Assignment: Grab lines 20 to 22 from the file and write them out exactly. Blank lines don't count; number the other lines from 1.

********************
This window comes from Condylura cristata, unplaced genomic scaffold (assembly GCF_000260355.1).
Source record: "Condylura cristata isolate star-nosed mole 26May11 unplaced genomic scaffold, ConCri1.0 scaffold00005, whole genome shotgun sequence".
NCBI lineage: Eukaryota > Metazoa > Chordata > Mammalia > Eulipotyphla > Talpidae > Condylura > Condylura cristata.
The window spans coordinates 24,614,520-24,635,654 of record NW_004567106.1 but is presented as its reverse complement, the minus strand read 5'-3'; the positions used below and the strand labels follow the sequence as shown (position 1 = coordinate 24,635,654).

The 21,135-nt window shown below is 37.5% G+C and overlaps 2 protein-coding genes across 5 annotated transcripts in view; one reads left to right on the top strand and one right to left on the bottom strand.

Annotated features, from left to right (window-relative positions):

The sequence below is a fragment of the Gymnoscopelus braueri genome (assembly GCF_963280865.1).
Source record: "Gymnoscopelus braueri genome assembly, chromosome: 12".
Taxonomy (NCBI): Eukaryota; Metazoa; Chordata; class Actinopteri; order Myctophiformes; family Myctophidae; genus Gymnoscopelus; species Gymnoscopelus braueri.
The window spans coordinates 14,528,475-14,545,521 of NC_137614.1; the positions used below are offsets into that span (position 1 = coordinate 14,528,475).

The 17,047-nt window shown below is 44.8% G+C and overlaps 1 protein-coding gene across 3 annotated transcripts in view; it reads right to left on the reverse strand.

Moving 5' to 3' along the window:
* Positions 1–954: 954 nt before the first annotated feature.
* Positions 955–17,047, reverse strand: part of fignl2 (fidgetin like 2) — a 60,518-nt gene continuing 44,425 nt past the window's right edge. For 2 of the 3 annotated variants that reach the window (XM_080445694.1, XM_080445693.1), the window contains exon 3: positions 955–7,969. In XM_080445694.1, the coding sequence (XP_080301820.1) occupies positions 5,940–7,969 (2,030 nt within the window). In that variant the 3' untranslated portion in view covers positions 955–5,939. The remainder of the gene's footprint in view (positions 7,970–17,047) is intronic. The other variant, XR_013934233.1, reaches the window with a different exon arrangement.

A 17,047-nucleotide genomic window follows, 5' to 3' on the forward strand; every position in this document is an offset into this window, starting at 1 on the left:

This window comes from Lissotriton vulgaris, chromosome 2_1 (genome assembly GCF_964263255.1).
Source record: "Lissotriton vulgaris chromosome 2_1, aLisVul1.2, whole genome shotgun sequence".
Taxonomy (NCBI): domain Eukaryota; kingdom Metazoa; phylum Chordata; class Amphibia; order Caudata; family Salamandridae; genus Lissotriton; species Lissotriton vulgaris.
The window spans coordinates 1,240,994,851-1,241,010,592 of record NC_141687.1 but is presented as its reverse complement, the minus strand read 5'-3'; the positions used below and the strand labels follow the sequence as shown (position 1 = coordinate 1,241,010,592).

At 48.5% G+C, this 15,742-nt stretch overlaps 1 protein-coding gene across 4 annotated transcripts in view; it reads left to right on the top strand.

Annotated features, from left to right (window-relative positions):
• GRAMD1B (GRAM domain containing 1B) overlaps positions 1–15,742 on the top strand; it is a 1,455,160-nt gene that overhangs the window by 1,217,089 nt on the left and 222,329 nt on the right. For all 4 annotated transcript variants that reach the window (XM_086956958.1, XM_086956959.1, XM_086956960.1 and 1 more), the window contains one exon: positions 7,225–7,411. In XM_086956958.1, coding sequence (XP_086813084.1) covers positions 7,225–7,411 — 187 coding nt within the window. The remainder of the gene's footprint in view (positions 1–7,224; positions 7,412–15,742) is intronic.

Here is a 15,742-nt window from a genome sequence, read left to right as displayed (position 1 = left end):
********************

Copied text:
At 48.5% G+C, this 15,742-nt stretch overlaps 1 protein-coding gene across 4 annotated transcripts in view; it reads left to right on the top strand.

Annotated features, from left to right (window-relative positions):
• GRAMD1B (GRAM domain containing 1B) overlaps positions 1–15,742 on the top strand; it is a 1,455,160-nt gene that overhangs the window by 1,217,089 nt on the left and 222,329 nt on the right. For all 4 annotated transcript variants that reach the window (XM_086956958.1, XM_086956959.1, XM_086956960.1 and 1 more), the window contains one exon: positions 7,225–7,411. In XM_086956958.1, coding sequence (XP_086813084.1) covers positions 7,225–7,411 — 187 coding nt within the window. The remainder of the gene's footprint in view (positions 1–7,224; positions 7,412–15,742) is intronic.